LE GRAND MEAULNES
By Alain-Fournier • Read by John Hollingworth
My long-ago first reading of Le Grand Meaulnes left me with a powerful mystical swathe of impressions, and it has been fascinating to listen so many decades later to find that my perspective has altered. This time around I found I was seeing with the 15 year-old growing-up-boy narrator, Seurel, who narrates the complex story (rather as Nick Carraway narrates The Great Gatsby), observing as if watching an opera, rather than feeling bound up with the youthful passions of Meaulnes and Franz. Experience tells you that once Meaulnes has consummated his innocent fantasy-passion for Yvonne, it will disintegrate, and that the search of Franz for his runaway fiancée Valentine will bring him pain and destruction. What gives an extra layer of poignancy to Le Grand Meaulnes is the death of its author Alain Fournier just weeks into the Great War which keys into his novel’s theme of loss. Whatever dreams Fournier had nurtured were extinguished and the rural France of his novel was gone for ever.
Whatever your age, the visual and emotional intensity of the story is overwhelming. It’s all a great theatre in the head as you listen: the purity of Meaulnes’ and Franz’s romantic love made up of dream, enchantment and longing; the fantastical masquerade in the grounds of the hidden chateau where Meaulnes first sees Yvonne; the tangled mesh of impossible love; appearances and disappearances; insatiable wanderlust; disguise and carnival; searches with mysterious maps; the pain of terrible loss, yearning and desire…. So it goes on.
And to balance all this, there is the level-headed Seurel, the son of the teachers at the country school where 17 year-old Meaulnes suddenly appears, alluring and intriguing only to disappear and reappear three days later with a fine silk waistcoat beneath his school jacket. Seurel matures over the years and through him we feel the rather melancholy ordinary rural life in Sologne at the end of the nineteenth century with the schoolroom, the horses, carriages and domestic drudgery.
The narration is exactly right. John Hollingworth with his short a’s and unobtrusive gentle northern phrasing is just right for keeping us in Seurel’s sombre real world from which we view the unfolding of Meaulnes’ bright wanderings.
Rachel Redford – Audible
“The enchantment of a world forever lost”
There are readers and there are re-readers. I admire those who read only once and move onto something new; surely they have an exciting literary life. But I am a re-reader, and I like to re-read in several languages at times. That is the case here. This is my first reading of Alain-Fournier in English, and I enjoyed every single word.
What an enchanting book this is. It is hard not to evoke Proust when thinking of the first part of the book, the author’s close observation of character and detail, and his deep self-knowledge and vulnerability. But our author is no imitator of Proust, but an original and imaginative writer in his own right.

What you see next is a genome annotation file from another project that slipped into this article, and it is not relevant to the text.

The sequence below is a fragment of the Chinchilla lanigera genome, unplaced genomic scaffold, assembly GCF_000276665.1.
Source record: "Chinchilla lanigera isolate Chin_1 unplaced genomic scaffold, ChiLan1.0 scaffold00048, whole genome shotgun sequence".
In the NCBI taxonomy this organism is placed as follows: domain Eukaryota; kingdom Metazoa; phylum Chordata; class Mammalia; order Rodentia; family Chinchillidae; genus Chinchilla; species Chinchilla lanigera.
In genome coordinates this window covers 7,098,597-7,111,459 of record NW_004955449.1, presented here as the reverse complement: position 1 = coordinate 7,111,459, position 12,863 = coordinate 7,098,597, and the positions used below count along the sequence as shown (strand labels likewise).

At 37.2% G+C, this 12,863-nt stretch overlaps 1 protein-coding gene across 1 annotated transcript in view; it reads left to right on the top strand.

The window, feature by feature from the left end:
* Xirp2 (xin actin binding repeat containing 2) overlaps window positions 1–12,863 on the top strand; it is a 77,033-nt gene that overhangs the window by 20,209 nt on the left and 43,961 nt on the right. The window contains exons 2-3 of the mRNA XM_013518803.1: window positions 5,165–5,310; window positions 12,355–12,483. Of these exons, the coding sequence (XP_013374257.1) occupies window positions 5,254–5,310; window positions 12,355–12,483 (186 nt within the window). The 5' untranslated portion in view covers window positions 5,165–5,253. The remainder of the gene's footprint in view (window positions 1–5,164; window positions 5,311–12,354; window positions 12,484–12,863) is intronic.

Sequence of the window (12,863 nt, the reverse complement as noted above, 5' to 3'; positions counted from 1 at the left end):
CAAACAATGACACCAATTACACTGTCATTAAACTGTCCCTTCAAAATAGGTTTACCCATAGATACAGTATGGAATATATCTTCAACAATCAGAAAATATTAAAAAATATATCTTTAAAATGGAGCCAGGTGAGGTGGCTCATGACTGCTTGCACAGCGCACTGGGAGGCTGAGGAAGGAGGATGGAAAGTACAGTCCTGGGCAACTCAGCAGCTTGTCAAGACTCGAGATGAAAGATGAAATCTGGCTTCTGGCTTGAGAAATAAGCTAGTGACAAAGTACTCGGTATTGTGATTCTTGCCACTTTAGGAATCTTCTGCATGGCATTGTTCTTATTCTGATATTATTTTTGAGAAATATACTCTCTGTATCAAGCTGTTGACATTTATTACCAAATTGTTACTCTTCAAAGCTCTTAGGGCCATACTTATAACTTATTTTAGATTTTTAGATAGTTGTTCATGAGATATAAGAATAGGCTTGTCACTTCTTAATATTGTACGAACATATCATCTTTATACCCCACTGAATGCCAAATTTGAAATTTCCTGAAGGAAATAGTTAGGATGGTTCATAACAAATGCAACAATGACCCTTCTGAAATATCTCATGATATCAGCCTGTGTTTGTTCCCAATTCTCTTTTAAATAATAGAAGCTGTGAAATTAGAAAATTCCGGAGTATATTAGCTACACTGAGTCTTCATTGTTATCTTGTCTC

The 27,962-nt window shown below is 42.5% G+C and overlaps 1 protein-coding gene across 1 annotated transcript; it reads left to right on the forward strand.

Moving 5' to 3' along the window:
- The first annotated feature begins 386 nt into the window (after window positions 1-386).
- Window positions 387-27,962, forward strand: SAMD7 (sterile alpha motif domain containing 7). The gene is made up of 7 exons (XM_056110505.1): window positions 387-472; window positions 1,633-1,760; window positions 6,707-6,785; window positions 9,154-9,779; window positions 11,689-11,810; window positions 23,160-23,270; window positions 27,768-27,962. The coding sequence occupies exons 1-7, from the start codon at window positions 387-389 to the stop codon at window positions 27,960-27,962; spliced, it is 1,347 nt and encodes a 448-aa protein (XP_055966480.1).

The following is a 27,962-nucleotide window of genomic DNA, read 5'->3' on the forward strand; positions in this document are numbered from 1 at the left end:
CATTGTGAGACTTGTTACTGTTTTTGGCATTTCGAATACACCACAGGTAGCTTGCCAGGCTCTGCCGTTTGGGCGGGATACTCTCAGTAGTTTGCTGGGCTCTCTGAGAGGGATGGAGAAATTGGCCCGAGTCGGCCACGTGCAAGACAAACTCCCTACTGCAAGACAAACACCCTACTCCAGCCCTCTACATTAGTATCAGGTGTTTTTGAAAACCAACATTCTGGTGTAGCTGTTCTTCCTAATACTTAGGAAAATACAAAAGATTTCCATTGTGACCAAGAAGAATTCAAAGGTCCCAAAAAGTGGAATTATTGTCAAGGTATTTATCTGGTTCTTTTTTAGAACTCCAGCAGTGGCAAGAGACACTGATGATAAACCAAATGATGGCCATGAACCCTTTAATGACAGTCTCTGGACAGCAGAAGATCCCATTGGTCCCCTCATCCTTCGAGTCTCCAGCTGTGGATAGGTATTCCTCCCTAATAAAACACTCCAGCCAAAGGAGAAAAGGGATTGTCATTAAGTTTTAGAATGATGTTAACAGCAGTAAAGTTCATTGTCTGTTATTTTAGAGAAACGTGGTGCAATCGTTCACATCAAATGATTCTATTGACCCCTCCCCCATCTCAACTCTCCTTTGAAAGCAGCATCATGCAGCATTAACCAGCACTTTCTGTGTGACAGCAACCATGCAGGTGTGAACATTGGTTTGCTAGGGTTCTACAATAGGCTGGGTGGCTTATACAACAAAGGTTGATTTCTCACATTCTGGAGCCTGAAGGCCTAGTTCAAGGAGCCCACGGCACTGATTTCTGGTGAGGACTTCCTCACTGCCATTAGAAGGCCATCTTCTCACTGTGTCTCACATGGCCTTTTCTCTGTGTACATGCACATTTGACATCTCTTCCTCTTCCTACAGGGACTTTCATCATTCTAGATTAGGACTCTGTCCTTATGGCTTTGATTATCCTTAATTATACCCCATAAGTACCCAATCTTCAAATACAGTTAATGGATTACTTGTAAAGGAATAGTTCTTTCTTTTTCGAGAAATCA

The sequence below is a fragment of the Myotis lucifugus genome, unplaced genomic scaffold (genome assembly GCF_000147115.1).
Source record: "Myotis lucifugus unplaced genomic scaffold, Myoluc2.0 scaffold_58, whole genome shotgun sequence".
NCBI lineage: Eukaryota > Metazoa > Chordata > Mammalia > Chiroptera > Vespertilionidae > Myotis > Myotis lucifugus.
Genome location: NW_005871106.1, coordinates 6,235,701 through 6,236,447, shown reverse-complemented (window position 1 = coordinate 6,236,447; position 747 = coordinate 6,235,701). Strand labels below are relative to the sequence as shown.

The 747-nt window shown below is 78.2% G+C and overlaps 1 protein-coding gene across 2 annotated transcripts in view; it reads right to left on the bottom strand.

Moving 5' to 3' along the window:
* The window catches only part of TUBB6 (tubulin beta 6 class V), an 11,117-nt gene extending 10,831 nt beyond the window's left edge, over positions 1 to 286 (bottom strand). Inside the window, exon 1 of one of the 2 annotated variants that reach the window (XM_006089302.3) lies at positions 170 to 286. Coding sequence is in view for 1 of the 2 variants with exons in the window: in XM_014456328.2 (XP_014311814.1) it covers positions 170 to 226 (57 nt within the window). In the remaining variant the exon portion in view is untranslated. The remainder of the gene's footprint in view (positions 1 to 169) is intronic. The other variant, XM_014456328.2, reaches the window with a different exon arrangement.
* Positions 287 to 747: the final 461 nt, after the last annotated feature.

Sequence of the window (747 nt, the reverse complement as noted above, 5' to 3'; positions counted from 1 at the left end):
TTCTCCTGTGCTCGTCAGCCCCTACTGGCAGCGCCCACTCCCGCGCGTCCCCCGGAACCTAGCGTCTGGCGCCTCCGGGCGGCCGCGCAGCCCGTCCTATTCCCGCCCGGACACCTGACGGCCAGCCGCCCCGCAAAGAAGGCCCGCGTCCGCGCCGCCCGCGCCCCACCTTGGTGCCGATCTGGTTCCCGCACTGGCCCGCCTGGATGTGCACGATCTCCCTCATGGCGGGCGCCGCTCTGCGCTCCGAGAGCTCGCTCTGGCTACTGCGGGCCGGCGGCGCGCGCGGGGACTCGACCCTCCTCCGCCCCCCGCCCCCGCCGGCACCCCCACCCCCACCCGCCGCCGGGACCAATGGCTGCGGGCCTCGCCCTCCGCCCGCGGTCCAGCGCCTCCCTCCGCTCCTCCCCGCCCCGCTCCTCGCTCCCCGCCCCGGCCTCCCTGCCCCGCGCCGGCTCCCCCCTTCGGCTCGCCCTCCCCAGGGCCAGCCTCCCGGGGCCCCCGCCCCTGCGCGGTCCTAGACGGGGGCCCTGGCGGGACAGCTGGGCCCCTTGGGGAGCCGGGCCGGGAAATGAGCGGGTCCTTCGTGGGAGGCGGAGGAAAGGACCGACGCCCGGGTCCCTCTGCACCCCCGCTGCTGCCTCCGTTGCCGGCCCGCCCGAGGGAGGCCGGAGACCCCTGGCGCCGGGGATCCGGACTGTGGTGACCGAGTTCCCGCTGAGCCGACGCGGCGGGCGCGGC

I love the protagonist who is somewhat shy and ostracized from his fellows due to a hip problem that causes him to hop and leads his family toward an overly protective attitude. But when Meaulnes comes to board at the school, the young man opens the door to new worlds of friendship, magic, imagination, dreams, and beauty.
As is well-known, the story centers upon a single event which takes place during the Christmas season. Meaulnes disappears and has an unusual experience when he finds “he had dropped into the most peaceful happiness on earth.” As our protagonist says, “It remained for a long time the great secret of our youth. But today when all is ended, and there remains only dust of so much good and so much evil, I can relate his strange adventure.”
The narrator was perfectly suited to the story. I couldn’t have asked for better.
The experience was all the more bittersweet and nostalgic because the book left me wanting more. But there is no more. Alain-Fournier was one of many who died for the great lies of the Great War. That knowledge leaves me with the same longing for more that I feel when I look at paintings from Macke or Marc, who also fell in the war. Still I am thankful for them, as I am for Alain-Fournier, for all they gave us during their brief stay. May they rest in peace.
This classic French novel, originally published in 1913, tells the story of a young man of intense and sudden emotional commitments and the conflicts they create. While narrator John Hollingworth’s characterizations are admirable, Alain–Fournier’s ideas about two of his major characters (and this is a novel about ideas as well as action) sometimes move them completely off the stage. As in THE GREAT GATSBY, the story is narrated by a friend of the title character who is not privy to all the secrets until the conclusion. Hollingworth maintains a balance between the apparent closeness and the real distance between them. He also varies his tempo more than most narrators, and uses this powerfully. This is a wonderfully accessible introduction to a book that deserves a wider audience.
D.M.H. © AudioFile 2017, Portland, Maine